How musician Gary Numan blew £6 million on houses, Ferraris and aeroplanes—and then paid off £650,000 of debt

Musician Gary Numan
Tomos Brangwyn | Getty Images
Musician Gary Numan

English musician Gary Numan made it big early on.

By age 21, he had two No. 1 albums and two No. 1 singles, he tells online investing service Wealthsimple: "It was massive, absolutely massive. We were selling s--- tons of albums all over the world. My uncle once worked it out that in the first two years I earned £6 million."

Numan didn't hold onto his fortune for long. He put a chunk of his earnings back into touring, but since the tours were so lavish, though they were sold out, they actually lost him money.

The musician also "spent a fortune living the life" on houses, Ferraris and multiple planes, he tells Wealthsimple: "I had three aeroplanes at one point at the same time — that's pretty stupid. I mean, it was great, but it's ridiculous."

Between the extravagant tours and lifestyle, it was only a matter of time before Numan found himself in the red. At his lowest point, he was £650,000 in debt, which is nearly $1 million U.S. To make matters worse, his career was "at a standstill," and he had no money coming in.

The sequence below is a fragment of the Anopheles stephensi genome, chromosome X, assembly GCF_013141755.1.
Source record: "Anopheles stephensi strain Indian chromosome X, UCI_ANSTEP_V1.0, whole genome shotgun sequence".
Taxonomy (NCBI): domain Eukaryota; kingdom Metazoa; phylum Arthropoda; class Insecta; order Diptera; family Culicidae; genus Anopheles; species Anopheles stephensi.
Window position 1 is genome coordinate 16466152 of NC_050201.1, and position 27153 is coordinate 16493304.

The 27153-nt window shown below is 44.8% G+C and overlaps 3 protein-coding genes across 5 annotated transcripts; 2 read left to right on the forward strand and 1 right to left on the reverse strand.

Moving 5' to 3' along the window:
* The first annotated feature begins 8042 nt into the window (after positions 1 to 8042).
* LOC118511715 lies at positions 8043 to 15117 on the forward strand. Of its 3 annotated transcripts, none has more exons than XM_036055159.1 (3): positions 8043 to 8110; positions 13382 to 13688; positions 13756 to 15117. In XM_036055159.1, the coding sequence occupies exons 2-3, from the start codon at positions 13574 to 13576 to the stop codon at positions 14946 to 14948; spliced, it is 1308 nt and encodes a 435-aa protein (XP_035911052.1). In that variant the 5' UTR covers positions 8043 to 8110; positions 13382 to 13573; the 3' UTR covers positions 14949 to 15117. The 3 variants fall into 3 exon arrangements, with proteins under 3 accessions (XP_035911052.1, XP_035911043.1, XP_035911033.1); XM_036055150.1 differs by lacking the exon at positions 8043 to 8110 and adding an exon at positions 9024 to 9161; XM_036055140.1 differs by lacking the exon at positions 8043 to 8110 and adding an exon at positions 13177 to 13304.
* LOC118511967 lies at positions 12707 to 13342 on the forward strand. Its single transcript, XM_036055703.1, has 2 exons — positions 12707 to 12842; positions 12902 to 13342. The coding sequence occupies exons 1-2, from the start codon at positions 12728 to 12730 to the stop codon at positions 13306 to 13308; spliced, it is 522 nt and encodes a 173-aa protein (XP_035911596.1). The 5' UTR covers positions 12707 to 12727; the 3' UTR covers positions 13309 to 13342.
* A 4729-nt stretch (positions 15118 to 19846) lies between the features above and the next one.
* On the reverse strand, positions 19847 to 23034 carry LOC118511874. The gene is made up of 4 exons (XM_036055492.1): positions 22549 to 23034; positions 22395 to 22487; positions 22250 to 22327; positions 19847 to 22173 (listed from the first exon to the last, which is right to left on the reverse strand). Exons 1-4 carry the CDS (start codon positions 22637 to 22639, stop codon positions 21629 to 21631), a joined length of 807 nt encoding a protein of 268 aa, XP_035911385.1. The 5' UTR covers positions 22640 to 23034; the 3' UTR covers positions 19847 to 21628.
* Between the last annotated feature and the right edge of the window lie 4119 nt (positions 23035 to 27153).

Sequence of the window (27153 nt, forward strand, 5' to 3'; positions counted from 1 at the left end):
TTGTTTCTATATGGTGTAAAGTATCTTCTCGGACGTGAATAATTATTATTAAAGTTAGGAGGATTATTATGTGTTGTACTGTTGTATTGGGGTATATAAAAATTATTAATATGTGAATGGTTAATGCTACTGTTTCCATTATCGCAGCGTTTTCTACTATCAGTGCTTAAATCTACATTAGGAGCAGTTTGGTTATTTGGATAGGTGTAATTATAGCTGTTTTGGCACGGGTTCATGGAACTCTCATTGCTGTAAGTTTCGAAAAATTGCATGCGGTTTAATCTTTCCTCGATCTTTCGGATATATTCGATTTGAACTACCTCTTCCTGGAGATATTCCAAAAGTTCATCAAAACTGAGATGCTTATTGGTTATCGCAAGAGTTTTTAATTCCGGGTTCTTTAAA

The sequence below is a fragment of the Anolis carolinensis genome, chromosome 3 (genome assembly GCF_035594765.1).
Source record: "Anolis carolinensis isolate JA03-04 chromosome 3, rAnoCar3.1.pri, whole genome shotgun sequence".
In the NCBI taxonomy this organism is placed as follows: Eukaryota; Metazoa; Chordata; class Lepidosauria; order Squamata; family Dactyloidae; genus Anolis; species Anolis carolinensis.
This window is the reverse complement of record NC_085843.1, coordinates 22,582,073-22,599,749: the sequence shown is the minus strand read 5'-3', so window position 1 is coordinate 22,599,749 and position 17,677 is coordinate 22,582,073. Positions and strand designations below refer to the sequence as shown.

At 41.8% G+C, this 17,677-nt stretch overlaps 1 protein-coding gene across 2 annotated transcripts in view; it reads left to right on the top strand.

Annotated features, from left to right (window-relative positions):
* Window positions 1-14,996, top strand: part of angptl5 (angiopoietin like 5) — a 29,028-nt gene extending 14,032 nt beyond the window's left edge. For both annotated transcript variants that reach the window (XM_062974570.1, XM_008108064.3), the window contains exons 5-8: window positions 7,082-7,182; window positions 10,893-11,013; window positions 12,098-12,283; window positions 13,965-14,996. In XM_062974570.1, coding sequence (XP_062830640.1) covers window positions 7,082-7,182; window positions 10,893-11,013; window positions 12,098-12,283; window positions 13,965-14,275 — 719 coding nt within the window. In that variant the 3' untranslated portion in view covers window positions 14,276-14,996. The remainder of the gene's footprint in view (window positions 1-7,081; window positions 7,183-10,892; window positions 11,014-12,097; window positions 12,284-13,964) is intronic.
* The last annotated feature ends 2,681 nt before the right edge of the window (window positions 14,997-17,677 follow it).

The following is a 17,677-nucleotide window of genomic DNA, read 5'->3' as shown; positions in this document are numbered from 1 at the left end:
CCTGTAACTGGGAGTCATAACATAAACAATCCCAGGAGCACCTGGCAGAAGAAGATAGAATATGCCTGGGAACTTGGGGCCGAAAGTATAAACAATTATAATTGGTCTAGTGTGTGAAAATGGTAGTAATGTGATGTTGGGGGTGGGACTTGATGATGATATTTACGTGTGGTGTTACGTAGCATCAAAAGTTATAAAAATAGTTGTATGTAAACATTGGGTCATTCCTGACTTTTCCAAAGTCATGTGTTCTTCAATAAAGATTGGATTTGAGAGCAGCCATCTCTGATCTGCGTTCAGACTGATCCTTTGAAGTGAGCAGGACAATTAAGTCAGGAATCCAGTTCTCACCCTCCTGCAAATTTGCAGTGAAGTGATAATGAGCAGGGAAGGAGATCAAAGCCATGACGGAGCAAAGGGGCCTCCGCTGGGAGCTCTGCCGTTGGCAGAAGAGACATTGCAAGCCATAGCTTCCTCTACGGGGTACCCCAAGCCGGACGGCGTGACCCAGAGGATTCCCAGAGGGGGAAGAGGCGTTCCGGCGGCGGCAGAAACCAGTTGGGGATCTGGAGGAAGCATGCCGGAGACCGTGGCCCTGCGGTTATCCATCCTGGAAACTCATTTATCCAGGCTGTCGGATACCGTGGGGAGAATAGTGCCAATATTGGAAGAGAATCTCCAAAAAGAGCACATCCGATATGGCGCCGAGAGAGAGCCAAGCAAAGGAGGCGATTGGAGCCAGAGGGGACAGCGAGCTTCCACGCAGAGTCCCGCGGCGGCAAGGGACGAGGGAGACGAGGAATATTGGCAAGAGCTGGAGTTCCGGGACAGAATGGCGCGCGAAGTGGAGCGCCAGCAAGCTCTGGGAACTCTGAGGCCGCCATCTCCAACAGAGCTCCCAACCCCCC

That's when he and his wife Gemma buckled down. They did a "huge amount of belt tightening" and reduced their spending to £600 a month, Numan tells Wealthsimple: "No holidays, nothing. You live as minimally as you can and then you do as much as you can to try to make money come in."

Between cutting back and coming up with creative ways to generate more revenue, the couple climbed out of their million-dollar hole and even paid down their entire mortgage.

He's hardly the only celebrity to squander his wealth. Actor Nicolas Cage blew $150 million on a string of expensive, often eccentric purchases, while actor Johnny Depp's extravagant lifestyle costs him as much as $2 million a month.

Ultimately, a massive paycheck doesn't guarantee that your money will last. Budgeting and living beneath your means can help you out tremendously in the long run, as Numan is learning. When it comes to managing his money, "I'm still pretty rubbish," the 59-year-old admits. "But I'm trying to formulate one-year plans. I know what my fixed outgoings are now, so I know that as an absolute minimum I need to be generating X amount of money per month."

While Numan still may be "childlike," as he calls it, when it comes to handling his money, his system is working for now. As he puts it: "I'm able to generate enough money to allow for our slightly scatty way of going about things."

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